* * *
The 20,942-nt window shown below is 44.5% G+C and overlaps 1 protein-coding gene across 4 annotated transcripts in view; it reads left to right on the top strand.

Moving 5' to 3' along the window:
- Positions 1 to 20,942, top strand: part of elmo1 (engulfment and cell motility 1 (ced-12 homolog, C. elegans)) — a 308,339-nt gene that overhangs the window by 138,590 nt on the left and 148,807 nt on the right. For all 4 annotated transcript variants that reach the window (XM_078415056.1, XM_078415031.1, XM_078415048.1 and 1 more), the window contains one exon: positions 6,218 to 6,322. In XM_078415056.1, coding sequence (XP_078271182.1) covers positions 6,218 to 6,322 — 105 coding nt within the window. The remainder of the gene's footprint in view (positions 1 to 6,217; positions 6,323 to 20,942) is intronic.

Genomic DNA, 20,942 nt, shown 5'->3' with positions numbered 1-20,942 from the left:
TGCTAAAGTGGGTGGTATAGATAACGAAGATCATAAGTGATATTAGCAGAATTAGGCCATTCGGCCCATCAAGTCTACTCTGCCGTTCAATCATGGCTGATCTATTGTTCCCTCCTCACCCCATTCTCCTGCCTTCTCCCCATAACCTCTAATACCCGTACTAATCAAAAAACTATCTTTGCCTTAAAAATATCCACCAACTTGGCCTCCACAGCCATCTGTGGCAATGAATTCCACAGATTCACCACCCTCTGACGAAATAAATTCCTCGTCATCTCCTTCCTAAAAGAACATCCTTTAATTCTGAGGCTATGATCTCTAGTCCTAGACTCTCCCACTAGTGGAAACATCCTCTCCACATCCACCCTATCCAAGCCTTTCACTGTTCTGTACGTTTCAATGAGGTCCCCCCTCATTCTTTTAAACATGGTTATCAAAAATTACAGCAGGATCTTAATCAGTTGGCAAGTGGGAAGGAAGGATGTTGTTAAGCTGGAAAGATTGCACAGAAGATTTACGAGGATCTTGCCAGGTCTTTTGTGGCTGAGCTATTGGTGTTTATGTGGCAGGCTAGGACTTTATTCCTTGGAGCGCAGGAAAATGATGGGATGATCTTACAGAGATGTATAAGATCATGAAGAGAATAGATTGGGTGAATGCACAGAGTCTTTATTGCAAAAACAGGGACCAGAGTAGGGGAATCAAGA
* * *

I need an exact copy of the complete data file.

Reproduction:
The 20,942-nt window shown below is 44.5% G+C and overlaps 1 protein-coding gene across 4 annotated transcripts in view; it reads left to right on the top strand.

Moving 5' to 3' along the window:
- Positions 1 to 20,942, top strand: part of elmo1 (engulfment and cell motility 1 (ced-12 homolog, C. elegans)) — a 308,339-nt gene that overhangs the window by 138,590 nt on the left and 148,807 nt on the right. For all 4 annotated transcript variants that reach the window (XM_078415056.1, XM_078415031.1, XM_078415048.1 and 1 more), the window contains one exon: positions 6,218 to 6,322. In XM_078415056.1, coding sequence (XP_078271182.1) covers positions 6,218 to 6,322 — 105 coding nt within the window. The remainder of the gene's footprint in view (positions 1 to 6,217; positions 6,323 to 20,942) is intronic.

Genomic DNA, 20,942 nt, shown 5'->3' with positions numbered 1-20,942 from the left:
TGCTAAAGTGGGTGGTATAGATAACGAAGATCATAAGTGATATTAGCAGAATTAGGCCATTCGGCCCATCAAGTCTACTCTGCCGTTCAATCATGGCTGATCTATTGTTCCCTCCTCACCCCATTCTCCTGCCTTCTCCCCATAACCTCTAATACCCGTACTAATCAAAAAACTATCTTTGCCTTAAAAATATCCACCAACTTGGCCTCCACAGCCATCTGTGGCAATGAATTCCACAGATTCACCACCCTCTGACGAAATAAATTCCTCGTCATCTCCTTCCTAAAAGAACATCCTTTAATTCTGAGGCTATGATCTCTAGTCCTAGACTCTCCCACTAGTGGAAACATCCTCTCCACATCCACCCTATCCAAGCCTTTCACTGTTCTGTACGTTTCAATGAGGTCCCCCCTCATTCTTTTAAACATGGTTATCAAAAATTACAGCAGGATCTTAATCAGTTGGCAAGTGGGAAGGAAGGATGTTGTTAAGCTGGAAAGATTGCACAGAAGATTTACGAGGATCTTGCCAGGTCTTTTGTGGCTGAGCTATTGGTGTTTATGTGGCAGGCTAGGACTTTATTCCTTGGAGCGCAGGAAAATGATGGGATGATCTTACAGAGATGTATAAGATCATGAAGAGAATAGATTGGGTGAATGCACAGAGTCTTTATTGCAAAAACAGGGACCAGAGTAGGGGAATCAAGA